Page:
Mount Rainier, July '04

We have continually underestimated Rainier for four trips over the last five years, so this time, we decided to do some things differently. In Key Largo, our training consisted of running three to six miles three times a week and walking up and down a short, 45 degree wooden ramp carrying 50 pounds for up to an hour three times a week. Prior to going to Rainier, we flew to Leadville, Colorado, which is at 10,200 feet. We felt we needed to acclimate far better than we had in the past and Leadville seemed like a good place to do that. We spent a week there climbing Mt. Elbert twice and Mt. Sherman once, both over 14,000 feet. These mountains are really just big hikes on a well-defined trail with no glaciers and no real danger. We stayed at a hotel in downtown Leadville called the Delaware, built in the late 1800s, a really nifty old place. Carrying the luggage up just one flight of stairs was a shock, we could hardly catch our breath. We climbed every other day and went running on alternate days and the acclimatization seemed to go really well. Janet and I then flew out to Washington State and met a friend who has more mountain experience than us. Chris is the one that gave us the High Point idea, damn him. He has climbed Denali and Aconcagua in South America. We (and he, too) were a little worried how well he would do with no acclimatization.

We hiked the three miles into a campsite called Glacier Basin for the first night, which only took about two hours, without much elevation gain, but the packs seemed very heavy, probably 55 pounds or so. The next morning, we evaluated what we were carrying and left some food and gear on a bear pole, then left for Camp Shurman at 9,600 feet. The route up the Inter Glacier was uneventful other than a couple of white-outs that didn't last very long. There was much less snow this year than last and there was a large area that was hard, blue ice which we had to skirt around. We made it to Shurman in good shape, pitched our tent, melted some snow, ate, went to sleep and rested the next day. After trying to get some sleep, which I couldn't, we got up at 10:30 pm and left camp at midnight. The route is no more than about three miles, but much of it is very steep. I was nearly petrified for long stretches of 45 degree stuff where the boot track was only six inches wide. One miss-step by any of us could have been the death of all three. I swore I would never put myself in that much danger again. The Emmons Glacier route is the safest and least technical route on Rainier, so there aren't very many fatalities, but believe me, it still kept us very focused. There are only two pictures made during the climb. About an hour into it, Chris got sick and puked for a couple of minutes on the trail, but he said he was ok and kept going. We were worried he might get sicker, I know he wasn't feeling great, but he toughed it out. We made it to the top at eleven am, eleven hours after the start. We were the first group to make it to the top. It was very windy and cold on top, so I was ready to go back down within minutes of getting there. Some of the steep slopes on the way down were even hairier than on the way up. The snow and ice had grown slushier and the footing was far trickier. The acclimatization trip to Leadville was crucial, but Janet and I might not have made it on our own without Chris. He did some route finding that Janet an d I might have had trouble with. It took another six hours to get down. From there it took another eight hours to get back down to the car even with several nice, long glissades on the Inter Glacier. That is a total of 25 hours of hiking/climbing. I've never been so near complete exhaustion and near delirium in my life and on top of that, my big toes took a painful beating every step of the way and will certainly lose the nails. It was 44 hours since I slept. The last five hours were in the dark on a remote trail with lots of very fresh bear scat on it. The last couple of hours I would have welcomed a bear attack, but it never came.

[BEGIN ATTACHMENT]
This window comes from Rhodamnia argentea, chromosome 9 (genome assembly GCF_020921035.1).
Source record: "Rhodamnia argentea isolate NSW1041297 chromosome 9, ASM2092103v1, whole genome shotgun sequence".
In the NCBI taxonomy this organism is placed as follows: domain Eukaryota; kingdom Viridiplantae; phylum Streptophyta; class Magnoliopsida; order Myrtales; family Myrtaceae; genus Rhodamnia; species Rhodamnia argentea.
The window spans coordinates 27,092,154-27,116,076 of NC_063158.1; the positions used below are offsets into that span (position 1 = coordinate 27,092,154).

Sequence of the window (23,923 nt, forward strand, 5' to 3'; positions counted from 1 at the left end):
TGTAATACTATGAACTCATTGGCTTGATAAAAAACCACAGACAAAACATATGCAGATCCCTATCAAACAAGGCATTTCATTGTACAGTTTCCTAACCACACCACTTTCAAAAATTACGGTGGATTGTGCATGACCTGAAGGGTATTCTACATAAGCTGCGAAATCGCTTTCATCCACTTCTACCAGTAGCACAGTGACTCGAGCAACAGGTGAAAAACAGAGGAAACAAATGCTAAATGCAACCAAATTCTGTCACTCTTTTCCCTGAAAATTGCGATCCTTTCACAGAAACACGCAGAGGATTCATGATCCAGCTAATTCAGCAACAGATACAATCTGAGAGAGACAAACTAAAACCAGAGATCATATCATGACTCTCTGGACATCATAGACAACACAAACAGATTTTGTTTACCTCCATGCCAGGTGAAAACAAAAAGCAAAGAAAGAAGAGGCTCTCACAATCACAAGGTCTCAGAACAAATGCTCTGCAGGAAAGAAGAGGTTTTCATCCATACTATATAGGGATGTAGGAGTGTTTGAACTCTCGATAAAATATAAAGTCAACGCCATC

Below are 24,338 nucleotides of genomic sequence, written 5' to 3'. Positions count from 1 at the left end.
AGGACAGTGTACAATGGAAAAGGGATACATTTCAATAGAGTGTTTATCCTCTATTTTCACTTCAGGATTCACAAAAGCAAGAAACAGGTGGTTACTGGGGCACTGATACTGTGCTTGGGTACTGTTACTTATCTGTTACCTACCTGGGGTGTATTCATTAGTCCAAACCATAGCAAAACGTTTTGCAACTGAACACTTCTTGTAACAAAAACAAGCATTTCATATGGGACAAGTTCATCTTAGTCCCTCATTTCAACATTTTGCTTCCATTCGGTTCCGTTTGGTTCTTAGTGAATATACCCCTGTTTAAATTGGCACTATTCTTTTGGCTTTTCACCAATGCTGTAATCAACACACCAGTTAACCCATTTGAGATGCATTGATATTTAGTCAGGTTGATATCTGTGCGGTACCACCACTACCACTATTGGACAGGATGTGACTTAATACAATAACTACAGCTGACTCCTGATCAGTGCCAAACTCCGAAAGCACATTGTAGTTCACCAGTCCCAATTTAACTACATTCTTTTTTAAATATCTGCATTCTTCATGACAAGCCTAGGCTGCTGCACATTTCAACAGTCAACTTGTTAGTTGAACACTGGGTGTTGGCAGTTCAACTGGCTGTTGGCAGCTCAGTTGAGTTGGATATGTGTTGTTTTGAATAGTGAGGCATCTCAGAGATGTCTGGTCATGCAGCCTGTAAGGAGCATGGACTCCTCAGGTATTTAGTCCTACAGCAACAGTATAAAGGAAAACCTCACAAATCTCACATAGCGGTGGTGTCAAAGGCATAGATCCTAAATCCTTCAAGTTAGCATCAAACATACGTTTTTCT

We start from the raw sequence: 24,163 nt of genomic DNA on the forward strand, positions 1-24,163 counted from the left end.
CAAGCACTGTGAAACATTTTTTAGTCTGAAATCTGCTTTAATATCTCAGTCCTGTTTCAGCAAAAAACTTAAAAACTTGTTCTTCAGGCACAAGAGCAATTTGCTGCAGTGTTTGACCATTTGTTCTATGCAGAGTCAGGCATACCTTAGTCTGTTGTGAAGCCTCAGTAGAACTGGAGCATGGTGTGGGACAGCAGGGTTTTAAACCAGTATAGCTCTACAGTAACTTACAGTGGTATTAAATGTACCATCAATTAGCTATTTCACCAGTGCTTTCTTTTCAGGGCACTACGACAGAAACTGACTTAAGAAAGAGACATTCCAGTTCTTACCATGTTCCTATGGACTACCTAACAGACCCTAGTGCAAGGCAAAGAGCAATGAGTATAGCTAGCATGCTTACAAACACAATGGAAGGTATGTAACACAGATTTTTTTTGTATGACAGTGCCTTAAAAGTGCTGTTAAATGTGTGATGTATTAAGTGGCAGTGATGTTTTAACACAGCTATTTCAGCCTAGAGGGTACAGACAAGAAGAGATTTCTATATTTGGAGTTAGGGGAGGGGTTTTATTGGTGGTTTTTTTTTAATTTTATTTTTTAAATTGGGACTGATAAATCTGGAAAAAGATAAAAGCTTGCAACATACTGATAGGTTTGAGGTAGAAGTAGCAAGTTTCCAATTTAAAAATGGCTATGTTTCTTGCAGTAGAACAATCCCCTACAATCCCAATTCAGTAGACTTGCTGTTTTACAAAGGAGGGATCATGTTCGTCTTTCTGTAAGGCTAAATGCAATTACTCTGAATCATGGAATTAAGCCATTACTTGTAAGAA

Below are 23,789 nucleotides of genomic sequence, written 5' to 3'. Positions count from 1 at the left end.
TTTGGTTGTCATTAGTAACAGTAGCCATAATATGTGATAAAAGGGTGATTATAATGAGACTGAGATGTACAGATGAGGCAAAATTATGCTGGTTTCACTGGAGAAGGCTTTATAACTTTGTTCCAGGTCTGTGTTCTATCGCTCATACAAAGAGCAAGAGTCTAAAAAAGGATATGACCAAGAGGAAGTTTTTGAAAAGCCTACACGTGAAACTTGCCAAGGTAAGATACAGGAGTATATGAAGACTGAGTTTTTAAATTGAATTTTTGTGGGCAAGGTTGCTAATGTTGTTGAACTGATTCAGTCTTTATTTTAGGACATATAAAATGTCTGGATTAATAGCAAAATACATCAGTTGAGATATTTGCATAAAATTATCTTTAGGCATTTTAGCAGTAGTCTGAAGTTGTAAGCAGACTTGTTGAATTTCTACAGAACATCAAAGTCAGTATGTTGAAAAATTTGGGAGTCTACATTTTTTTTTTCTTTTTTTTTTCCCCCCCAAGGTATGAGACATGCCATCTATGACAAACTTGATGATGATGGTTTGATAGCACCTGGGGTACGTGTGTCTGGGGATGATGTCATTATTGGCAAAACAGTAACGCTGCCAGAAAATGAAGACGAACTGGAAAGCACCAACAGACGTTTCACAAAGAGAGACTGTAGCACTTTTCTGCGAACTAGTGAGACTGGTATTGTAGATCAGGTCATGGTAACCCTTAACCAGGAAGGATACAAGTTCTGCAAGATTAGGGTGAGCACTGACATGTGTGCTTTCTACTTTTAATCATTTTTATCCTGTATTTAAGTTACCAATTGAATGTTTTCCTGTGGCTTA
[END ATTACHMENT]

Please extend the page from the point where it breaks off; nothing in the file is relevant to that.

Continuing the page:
Ric and Chris at the Glacier Basin Trailhead.

Glacier Basin tentsite

Glacier Basin tentsite.


View from Glacier Basin towards Inter Glacier.


A closer view from Glacier Basin towards Inter Glacier.


There are bears in the area, so hanging your food is a must. This task is more difficult than it looks. When you get the bag up high, it wants to wander and wobble around and is very hard to get the string on the bag over the peg. It is hilarious to watch.


Marmots seem to be everywhere.


Looking from the Inter Glacier toward Glacier Basin.

Camp Curtis

Paused on the Inter Glacier.


Near Camp Curtis with Emmons Glacier crevasses in background.

Camp Shurman

Ranger hut and privy at Camp Shurman with the face of Steamboat Prow behind.


Ric and Chris getting the gear together.


Ric and Chris.


Dawn on the Emmons Glacier.


Looking down from the true summit of Mt. Rainier into the crater bowl.

Mt. St. Helens

Mount St. Helens in the background.

Ric and Janet

Ric and Janet on the summit.

Summit party

Success after five attempts. Thanks, Chris.